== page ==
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New Research Study Associates Unsaturated fatty Acids to Alzheimer’s Disease

Apr 11, 2017

New Research Study Associates Unsaturated fatty Acids to Alzheimer’s Disease

A new study is found that the metabolism of omega-6 and omega-3 unsaturated fatty acids in the brain are linked with the advancement of Alzheimer’s disease. This study was published in a special issues on Dementia.

Alzheimer’s disease is a neurodegenerative disorder that leads to memory impairment, executive language and function. This disease is responsible for almost 60 to 80 percent of the total dementia cases across the world, with more than 46 million people suffering from the disorder across the globe. By the year 2050, the estimated number of patients is said to increase to 131.5 million.

Researchers said that presently it is believed that the prime cause for acquiring memory problems in dementia is the manifestation of two huge molecules in the brain known as amyloid and tau proteins.These proteins haven been thoroughly examined and have begun to gather in the brain up to 20 years before the actual onset of the disease. Nevertheless, at present there is very little data on whether how small molecule metabolism in the brain is linked with the advancement and development of Alzheimer’s disease.

In the study, researchers from the National Institute on Aging in the United States and from King’s College London examined tissue samples of the brain from nearly 43 individuals all of whom ranged from 57 to 95 years of age. The researchers compared the alterations in several hundreds of tiny molecules in three groups – 15 individuals who possessed extreme levels of amyloid and tau but did not show memory related issues, 14 people with healthy brains, and 14 patients who were clinically diagnosed with Alzheimer’s disease.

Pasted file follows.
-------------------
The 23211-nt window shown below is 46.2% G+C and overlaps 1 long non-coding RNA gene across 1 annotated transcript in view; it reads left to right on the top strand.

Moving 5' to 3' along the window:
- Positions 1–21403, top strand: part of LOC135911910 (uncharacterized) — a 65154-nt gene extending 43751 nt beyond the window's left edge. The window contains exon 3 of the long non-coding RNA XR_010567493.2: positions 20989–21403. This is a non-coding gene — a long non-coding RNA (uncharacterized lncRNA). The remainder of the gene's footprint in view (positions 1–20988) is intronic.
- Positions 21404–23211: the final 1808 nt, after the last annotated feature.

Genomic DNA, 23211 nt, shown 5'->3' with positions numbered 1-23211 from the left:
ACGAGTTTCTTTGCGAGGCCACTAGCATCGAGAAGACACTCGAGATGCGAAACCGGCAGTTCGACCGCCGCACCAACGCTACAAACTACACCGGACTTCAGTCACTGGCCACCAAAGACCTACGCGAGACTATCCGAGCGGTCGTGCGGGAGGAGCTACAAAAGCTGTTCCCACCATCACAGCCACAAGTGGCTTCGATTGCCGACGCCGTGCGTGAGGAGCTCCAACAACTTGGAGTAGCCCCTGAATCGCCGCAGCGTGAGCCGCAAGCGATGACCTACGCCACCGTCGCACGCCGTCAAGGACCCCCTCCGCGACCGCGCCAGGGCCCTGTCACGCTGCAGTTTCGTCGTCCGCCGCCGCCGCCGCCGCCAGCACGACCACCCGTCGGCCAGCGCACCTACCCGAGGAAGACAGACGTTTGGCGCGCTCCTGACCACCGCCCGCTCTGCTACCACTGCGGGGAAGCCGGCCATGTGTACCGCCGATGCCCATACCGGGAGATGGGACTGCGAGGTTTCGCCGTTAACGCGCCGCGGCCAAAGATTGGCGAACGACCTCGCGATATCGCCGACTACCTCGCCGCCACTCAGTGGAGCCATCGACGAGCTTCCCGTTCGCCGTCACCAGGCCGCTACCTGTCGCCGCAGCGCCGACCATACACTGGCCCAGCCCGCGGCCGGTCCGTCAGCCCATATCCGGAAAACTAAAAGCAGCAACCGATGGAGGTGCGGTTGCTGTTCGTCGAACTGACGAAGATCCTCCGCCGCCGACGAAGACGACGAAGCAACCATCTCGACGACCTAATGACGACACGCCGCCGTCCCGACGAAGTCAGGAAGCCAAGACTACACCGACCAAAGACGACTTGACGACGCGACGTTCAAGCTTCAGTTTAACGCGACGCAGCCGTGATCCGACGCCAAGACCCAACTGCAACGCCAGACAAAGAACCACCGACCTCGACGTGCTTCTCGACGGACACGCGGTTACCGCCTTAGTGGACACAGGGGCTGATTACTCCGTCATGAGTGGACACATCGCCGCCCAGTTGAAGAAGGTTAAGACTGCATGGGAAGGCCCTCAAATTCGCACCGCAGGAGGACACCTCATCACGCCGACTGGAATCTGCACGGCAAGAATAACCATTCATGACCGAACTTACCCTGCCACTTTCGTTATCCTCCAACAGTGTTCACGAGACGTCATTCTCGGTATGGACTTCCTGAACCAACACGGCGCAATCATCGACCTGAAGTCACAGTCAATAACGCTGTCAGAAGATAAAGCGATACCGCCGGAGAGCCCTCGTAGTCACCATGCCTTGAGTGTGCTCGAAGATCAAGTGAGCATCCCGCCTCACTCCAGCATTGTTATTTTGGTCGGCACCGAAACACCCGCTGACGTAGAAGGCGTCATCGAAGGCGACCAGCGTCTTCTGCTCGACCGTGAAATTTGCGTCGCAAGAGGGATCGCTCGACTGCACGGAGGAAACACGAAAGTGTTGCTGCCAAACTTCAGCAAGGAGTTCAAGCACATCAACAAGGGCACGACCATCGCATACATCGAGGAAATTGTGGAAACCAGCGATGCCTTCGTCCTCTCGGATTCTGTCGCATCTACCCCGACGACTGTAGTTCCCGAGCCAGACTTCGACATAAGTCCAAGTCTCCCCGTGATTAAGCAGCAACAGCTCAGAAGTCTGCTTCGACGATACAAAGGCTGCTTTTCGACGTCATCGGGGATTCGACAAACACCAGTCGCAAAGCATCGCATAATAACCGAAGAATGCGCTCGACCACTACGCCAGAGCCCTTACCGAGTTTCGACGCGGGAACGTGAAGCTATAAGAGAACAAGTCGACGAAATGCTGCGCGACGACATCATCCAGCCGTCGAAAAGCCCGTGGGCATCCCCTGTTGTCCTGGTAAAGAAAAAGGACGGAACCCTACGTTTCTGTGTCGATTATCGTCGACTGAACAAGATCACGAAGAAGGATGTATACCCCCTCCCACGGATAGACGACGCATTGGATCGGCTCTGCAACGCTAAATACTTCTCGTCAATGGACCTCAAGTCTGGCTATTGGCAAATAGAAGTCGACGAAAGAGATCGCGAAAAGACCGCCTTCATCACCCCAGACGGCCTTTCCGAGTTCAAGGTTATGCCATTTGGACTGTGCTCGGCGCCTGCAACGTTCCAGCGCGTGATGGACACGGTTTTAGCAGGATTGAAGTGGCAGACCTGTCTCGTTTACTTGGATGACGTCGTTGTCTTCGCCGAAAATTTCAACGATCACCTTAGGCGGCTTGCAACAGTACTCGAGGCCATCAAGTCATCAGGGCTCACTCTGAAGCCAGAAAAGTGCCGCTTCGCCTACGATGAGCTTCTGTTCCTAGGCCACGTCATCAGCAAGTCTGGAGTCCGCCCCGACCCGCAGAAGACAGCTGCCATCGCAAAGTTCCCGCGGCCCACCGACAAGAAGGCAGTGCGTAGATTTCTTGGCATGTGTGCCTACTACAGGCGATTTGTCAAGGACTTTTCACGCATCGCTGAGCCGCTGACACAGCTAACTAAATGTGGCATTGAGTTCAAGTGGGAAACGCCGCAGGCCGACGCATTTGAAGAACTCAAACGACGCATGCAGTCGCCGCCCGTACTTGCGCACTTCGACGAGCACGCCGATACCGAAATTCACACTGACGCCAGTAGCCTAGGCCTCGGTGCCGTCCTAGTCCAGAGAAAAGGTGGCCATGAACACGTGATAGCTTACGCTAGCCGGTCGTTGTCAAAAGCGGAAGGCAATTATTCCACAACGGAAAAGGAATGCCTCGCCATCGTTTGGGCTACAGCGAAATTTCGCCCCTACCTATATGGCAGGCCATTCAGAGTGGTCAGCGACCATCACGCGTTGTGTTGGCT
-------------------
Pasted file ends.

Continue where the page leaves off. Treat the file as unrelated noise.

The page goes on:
The researchers while performing the study also paid exclusive attention to three different parts in the brain, one which shows more tau, one which generally shows less amyloid and tau, and last which shows more amyloid. The primary molecules which differed were six small fats that included omegas, which altered greatly in the several parts of the brain which were examined. As compared to the brains tissues from the healthy patients, the unsaturated fatty acids considerably reduced in tissues from the Alzheimer’s brains, according to the researchers.

Dr Cristina Legido Quigley from King's College London and the co-lead author of this study said, "While this was a small study, our results show a potentially crucial and unexpected role for fats in the onset of dementia. Most surprisingly we found that a supposedly beneficial omega3, DHA, actually increased with the progression of the disease.

"It is now important for us to build on and replicate these findings in a larger study and see whether it corroborates our initial findings."

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